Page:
A round of play may comprise one or multiple runs of play depending on the rules. As noted above, a round may be a predetermined period of time or until the player takes an action such as selecting the take score button 19 or 219. Alternatively, the game need not be played with rounds but may simply end after the predetermined period of time or after the player has exhausted all of the playable cards 103 or game pieces 203. It is further contemplated that the amusement device 90 may be money, coin or credit operated and that a certain number of rounds will be granted for a certain number of credits. Bonus rounds may or may not be awarded based upon achieving a high score or a certain score within a set period of time.

From the foregoing, it can been seen that the present inventions comprises an electronic card game and method therefore including a set of rules dictating scoring of the game including allowing, in some instances, three or more cards in a layer to become playable when one card of preceding layer is removed. It will be appreciated by those skilled in the art that changes could be made to the embodiments described above without departing from the broad inventive concept thereof. It is understood, therefore, that this invention is not limited to the particular embodiments disclosed, but it is intended to cover modifications within the spirit and scope of the present invention as defined by the appended claims.

Patent Citations
Cited PatentFiling datePublication dateApplicantTitle
US5711715 *Nov 8, 1995Jan 27, 1998Ringo; Dock E.Method and apparatus for tournament play of coin operated games
US5882258 *Sep 8, 1997Mar 16, 1999Rlt Acquisition, Inc.Skill-based card game
US6368214 *Sep 20, 2000Apr 9, 2002Sierra Design GroupMethod and device for playing a keno game in which a player is charged for performing game playing actions
US6739970 *Jan 11, 2002May 25, 2004Sierra Design GroupMethod and device for playing a game in which a player is charged for performing game playing actions
US20020052229 *Apr 9, 2001May 2, 2002Ronald HalliburtonSolitaire game played over the internet with features to extend play
US20030199297 *Feb 26, 2003Oct 23, 2003Sal FalcigliaInteractive computer game system and method for playing a plurality of sequential games
Non-Patent Citations
Reference
1 *123 Free Solitaire-Version 5.0-Feb. 1, 2001□□Copyright 1998-2001. 5 Screen shots.□□123freesolitaire.com.
2 *Solitaire Mahjongg website, different configurations of solitaire using Mahjongg tiles, 20 pgs.
3 *Solitaire Mahjongg website: <home.halden.net/vkp/vkp/freeware.html> different configurations of solitaire using Mahjongg tiles, 20 pgs.
4 *Solitaire Maniac website, release Date Mar. 3, 2002 version 1.4 contains 202 different games (255 variations of solitaire). Example of Kaleidoscope Solitaire.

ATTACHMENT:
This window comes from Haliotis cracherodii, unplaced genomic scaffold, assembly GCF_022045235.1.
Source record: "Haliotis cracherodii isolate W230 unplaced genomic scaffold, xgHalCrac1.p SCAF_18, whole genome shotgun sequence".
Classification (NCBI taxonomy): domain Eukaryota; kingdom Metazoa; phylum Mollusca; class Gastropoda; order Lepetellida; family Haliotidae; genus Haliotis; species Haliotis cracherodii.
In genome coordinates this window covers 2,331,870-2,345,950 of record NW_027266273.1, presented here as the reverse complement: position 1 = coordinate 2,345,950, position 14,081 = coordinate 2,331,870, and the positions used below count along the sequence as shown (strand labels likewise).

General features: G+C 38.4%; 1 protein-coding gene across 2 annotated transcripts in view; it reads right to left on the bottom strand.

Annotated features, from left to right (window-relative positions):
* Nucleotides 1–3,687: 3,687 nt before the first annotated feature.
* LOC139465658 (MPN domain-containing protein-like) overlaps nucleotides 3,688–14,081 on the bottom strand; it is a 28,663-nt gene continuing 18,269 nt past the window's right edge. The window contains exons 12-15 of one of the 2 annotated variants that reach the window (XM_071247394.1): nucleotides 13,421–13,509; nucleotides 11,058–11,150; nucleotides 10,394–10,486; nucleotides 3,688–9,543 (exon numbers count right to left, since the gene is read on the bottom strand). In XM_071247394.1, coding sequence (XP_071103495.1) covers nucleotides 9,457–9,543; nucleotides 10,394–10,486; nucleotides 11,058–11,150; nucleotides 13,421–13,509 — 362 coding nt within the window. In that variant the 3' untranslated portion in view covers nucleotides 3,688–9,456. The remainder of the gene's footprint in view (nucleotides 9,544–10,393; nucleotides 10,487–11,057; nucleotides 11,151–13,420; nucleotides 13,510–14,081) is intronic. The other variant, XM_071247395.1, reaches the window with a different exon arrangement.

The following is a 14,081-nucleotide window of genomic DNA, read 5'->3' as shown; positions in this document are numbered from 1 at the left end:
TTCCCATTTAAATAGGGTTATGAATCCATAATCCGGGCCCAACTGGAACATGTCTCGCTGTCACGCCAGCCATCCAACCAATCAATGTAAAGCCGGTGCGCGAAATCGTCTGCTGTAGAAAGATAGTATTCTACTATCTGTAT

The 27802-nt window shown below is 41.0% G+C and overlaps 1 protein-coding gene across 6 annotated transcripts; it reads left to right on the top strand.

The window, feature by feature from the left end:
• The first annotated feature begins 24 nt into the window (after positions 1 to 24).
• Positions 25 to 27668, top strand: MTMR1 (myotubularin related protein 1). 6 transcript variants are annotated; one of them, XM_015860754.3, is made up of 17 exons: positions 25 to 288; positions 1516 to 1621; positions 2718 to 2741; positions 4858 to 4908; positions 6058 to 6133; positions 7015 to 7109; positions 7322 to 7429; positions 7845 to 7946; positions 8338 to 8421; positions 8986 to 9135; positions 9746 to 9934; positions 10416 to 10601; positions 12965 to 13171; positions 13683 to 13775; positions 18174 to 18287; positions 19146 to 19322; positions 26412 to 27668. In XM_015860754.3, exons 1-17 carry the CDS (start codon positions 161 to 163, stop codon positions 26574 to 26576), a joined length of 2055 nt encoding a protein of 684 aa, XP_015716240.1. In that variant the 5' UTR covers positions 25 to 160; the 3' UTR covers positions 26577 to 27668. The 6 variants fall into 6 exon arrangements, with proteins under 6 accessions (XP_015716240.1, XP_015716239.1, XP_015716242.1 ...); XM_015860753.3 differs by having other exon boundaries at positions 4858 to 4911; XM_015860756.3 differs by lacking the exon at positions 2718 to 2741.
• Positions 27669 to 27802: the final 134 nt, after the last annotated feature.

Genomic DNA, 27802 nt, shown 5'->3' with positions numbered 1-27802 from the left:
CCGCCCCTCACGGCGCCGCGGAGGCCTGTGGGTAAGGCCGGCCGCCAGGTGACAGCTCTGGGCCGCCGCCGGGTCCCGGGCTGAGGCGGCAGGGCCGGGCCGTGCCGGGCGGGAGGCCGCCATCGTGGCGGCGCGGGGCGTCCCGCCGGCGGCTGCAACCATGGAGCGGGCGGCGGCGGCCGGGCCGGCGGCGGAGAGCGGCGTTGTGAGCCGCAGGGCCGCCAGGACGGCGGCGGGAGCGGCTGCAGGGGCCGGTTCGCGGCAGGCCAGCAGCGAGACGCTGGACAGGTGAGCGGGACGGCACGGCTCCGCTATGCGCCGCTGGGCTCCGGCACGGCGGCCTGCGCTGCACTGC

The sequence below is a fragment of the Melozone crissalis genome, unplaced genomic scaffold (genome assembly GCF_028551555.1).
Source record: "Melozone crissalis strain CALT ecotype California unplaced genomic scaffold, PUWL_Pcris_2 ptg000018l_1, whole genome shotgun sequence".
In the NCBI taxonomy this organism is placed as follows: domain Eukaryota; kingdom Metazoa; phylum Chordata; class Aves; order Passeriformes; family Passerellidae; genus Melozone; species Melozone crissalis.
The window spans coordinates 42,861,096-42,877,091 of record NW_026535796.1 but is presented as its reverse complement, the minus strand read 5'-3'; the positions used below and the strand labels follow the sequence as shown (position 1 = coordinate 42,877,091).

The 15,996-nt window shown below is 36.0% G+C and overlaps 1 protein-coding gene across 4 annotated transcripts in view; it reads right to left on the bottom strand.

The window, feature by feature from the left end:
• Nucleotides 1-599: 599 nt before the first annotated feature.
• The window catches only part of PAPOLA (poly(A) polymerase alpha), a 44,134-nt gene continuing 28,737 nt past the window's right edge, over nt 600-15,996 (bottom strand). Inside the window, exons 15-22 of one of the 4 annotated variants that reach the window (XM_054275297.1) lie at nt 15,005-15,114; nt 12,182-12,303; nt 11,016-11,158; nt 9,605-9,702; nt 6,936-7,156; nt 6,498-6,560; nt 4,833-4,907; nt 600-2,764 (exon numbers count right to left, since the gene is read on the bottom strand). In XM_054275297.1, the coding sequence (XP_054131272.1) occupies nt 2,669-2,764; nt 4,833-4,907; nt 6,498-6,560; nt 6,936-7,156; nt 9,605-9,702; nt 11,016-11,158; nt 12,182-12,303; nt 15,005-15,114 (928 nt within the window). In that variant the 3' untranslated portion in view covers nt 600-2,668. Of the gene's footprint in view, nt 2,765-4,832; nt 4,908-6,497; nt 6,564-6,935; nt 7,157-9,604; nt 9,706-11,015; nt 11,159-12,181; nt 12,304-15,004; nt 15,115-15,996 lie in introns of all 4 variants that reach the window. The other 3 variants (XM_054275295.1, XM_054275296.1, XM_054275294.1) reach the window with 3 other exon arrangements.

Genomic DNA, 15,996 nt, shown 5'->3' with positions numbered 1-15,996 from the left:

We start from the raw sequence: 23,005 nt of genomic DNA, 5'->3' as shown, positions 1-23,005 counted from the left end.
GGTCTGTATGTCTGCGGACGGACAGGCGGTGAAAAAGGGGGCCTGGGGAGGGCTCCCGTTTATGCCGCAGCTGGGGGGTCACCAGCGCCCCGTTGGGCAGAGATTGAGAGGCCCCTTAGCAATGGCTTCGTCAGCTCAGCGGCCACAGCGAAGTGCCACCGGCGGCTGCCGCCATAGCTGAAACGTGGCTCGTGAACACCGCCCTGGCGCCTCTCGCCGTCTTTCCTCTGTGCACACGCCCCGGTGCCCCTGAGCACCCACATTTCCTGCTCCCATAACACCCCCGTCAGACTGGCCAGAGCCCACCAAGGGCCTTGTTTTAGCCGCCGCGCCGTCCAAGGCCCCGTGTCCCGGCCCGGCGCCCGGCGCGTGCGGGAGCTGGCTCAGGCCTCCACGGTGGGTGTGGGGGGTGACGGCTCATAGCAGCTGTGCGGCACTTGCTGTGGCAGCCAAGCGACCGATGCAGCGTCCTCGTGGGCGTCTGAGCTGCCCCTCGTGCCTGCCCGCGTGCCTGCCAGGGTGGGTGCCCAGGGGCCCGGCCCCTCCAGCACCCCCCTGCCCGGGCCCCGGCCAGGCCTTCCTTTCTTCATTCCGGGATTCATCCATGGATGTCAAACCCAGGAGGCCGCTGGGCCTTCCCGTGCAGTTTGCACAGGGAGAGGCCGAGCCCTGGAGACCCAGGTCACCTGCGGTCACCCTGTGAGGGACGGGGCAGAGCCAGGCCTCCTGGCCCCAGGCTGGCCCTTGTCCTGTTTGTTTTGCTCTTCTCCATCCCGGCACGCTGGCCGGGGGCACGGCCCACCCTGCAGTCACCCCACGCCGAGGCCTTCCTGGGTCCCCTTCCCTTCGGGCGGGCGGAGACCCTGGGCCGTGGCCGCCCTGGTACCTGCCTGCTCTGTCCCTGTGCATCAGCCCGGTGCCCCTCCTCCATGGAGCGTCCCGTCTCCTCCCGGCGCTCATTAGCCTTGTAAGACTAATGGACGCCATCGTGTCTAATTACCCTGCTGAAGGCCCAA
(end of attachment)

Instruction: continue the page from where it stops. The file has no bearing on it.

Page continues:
5 *Solitaire Manic websit, <web.archive.org/web/20020528115245/http://www.smaniac.com/> release date Mar. 3, 2002 version 1.4 contains 202 different games (255 variations of solitaire), Example of Kaleidoscope Solitaire (3 screen shots) 6 total pgs.
Referenced by
Citing PatentFiling datePublication dateApplicantTitle
US7985127 *May 31, 2007Jul 26, 2011Big Fish Games, Inc.Golf solitaire video game
Classifications
U.S. Classification463/11, 463/16, 463/23, 273/292
International ClassificationA63F1/00
Cooperative ClassificationA63F2001/008, A63F1/00
European ClassificationA63F1/00
Legal Events
DateCodeEventDescription
Mar 21, 2013ASAssignment
Owner name: MADISON CAPITAL FUNDING LLC, AS ADMINISTRATIVE AGE
Free format text: SECURITY AGREEMENT;ASSIGNOR:MEGATOUCH, LLC;REEL/FRAME:030063/0084
Effective date: 20130301
Mar 19, 2013ASAssignment
Free format text: ASSIGNMENT OF ASSIGNORS INTEREST;ASSIGNOR:AMI ENTERTAINMENT NETWORK, INC.;REEL/FRAME:030039/0825
Effective date: 20130301
Owner name: MEGATOUCH, LLC, PENNSYLVANIA
Feb 27, 2013FPAYFee payment
Year of fee payment: 8
Apr 29, 2009ASAssignment
Owner name: AMI ENTERTAINMENT NETWORK, INC., PENNSYLVANIA
Free format text: CHANGE OF NAME;ASSIGNOR:MERIT INDUSTRIES INC.;REEL/FRAME:022610/0052
Effective date: 20090413
Mar 13, 2009FPAYFee payment
Year of fee payment: 4
Apr 5, 2007ASAssignment
Owner name: MADISON CAPITAL FUNDING LLC, AS ADMINISTRATIVE AGE
Free format text: SECURITY AGREEMENT;ASSIGNOR:MERIT INDUSTRIES INC.;REEL/FRAME:019120/0940
Effective date: 20070329
Sep 15, 2003ASAssignment
Owner name: MERIT INDUSTRIES, INC., PENNSYLVANIA
Free format text: ASSIGNMENT OF ASSIGNORS INTEREST;ASSIGNORS:KARN, JEFFREY;WALSH, CHRISTOPHER;REEL/FRAME:014512/0544
Effective date: 20030910